But in any case, there was no disagreement about deficit-financed stimulus policy in early 2009. Republicans wanted it to. For example, arch-conservative Sen. Jim DeMint proposed making all the Bush tax cuts permanent, cutting the top rate to 25 percent, cutting the corporate tax to 25 percent, and almost eliminating the estate tax as a stimulus measure. That costs $3 trillion over ten years, four times the sticker price of the American Recovery and Reinvestment act. All but four Republicans in the Senate voted for that.

Further almost all Republicans voted for the Economic Stimulus Act of 2008 when the recession was just getting underway in March, which increased the deficit by about $156 billion. Paul Ryan and all but 25 House Republicans voted for it. All but 16 Senate Republicans did.

Finally, Mitt Romney took to National Review in late 2008 to argue for a deficit-financed stimulus package, including tax cuts but also aid to renewable energy, infrastructure spending, and aid to states and localities, all of which ended up becoming key parts of the 2009 stimulus act. He acknowledged the deficit cost of this plan and proposed following up the plan with entitlement reform to blunt the impact on the deficit.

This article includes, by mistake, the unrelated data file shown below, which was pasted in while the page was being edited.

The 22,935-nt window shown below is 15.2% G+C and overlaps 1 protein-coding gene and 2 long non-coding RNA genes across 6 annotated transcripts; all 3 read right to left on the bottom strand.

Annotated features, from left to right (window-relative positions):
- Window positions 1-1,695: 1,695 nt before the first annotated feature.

Death panels and vice presidential debates

Joe Biden quipped that death panels seem to come up at each vice presidential debate he’s participated in. But death panels weren’t even an idea back in 2008, before the health reform law even existed. They’re usually traced back to 2009. Former vice presidential candidate Sarah Palin started talking about the idea that summer, as the health reform debate was heating up.

Written by Valerie Curl

October 11, 2012 at 8:21 PM

Former Republican Senate Budget Committee Staffer Blasts Paul Ryan

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Mike Lofgren, the Republican Congressional staffer made famous when he published an op-ed explaining why he left the GOP, has gone on to publish a number of articles blasting the modern GOP. His latest, published on the Huffington Post, takes issue with Paul Ryan’s claim that Obama dismissed the Simpson-Bowles report. Rather, Lofgren argues, Ryan himself, as a member of the Committee, blew it up.